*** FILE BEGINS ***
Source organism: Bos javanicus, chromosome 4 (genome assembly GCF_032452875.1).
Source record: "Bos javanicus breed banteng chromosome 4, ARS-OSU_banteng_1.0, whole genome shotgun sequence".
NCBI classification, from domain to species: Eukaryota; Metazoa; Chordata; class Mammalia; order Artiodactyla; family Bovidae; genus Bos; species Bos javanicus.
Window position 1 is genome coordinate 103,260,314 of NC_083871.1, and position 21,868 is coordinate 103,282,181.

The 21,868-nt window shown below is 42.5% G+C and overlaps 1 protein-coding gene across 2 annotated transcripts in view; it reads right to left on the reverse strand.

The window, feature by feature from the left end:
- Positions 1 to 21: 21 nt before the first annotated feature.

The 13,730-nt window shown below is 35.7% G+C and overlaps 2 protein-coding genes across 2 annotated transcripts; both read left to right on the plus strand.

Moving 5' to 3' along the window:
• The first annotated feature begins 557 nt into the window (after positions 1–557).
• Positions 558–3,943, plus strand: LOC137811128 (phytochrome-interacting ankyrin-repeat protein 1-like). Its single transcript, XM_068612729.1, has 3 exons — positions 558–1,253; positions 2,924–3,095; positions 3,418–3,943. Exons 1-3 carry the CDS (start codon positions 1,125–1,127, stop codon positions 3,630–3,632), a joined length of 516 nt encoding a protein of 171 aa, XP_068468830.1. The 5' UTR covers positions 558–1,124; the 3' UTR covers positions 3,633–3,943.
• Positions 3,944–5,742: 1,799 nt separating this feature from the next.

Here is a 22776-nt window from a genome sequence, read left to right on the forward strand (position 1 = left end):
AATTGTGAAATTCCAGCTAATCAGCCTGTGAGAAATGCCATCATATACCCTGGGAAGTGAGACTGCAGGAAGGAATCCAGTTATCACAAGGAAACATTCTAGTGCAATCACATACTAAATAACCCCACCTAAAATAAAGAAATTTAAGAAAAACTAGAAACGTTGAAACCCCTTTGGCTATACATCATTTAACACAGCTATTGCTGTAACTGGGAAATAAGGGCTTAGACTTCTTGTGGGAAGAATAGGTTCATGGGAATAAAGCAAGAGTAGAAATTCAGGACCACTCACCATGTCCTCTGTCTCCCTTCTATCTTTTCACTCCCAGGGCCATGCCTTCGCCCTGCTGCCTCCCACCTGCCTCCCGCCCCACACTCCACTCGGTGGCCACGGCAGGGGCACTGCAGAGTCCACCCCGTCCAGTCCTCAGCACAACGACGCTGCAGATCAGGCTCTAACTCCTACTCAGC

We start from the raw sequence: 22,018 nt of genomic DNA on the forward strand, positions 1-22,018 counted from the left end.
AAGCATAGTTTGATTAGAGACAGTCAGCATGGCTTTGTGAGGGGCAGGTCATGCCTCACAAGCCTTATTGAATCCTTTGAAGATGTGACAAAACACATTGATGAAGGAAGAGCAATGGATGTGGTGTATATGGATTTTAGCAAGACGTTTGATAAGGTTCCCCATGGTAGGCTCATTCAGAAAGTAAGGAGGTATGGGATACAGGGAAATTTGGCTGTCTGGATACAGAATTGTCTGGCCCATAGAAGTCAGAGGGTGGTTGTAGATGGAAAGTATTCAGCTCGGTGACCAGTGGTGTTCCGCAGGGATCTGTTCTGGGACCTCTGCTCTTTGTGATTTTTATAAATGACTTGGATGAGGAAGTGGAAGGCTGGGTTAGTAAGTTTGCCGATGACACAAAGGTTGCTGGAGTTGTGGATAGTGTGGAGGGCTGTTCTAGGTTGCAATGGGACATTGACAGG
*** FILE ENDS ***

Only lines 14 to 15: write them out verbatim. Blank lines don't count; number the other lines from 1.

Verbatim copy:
AATTGTGAAATTCCAGCTAATCAGCCTGTGAGAAATGCCATCATATACCCTGGGAAGTGAGACTGCAGGAAGGAATCCAGTTATCACAAGGAAACATTCTAGTGCAATCACATACTAAATAACCCCACCTAAAATAAAGAAATTTAAGAAAAACTAGAAACGTTGAAACCCCTTTGGCTATACATCATTTAACACAGCTATTGCTGTAACTGGGAAATAAGGGCTTAGACTTCTTGTGGGAAGAATAGGTTCATGGGAATAAAGCAAGAGTAGAAATTCAGGACCACTCACCATGTCCTCTGTCTCCCTTCTATCTTTTCACTCCCAGGGCCATGCCTTCGCCCTGCTGCCTCCCACCTGCCTCCCGCCCCACACTCCACTCGGTGGCCACGGCAGGGGCACTGCAGAGTCCACCCCGTCCAGTCCTCAGCACAACGACGCTGCAGATCAGGCTCTAACTCCTACTCAGC

We start from the raw sequence: 22,018 nt of genomic DNA on the forward strand, positions 1-22,018 counted from the left end.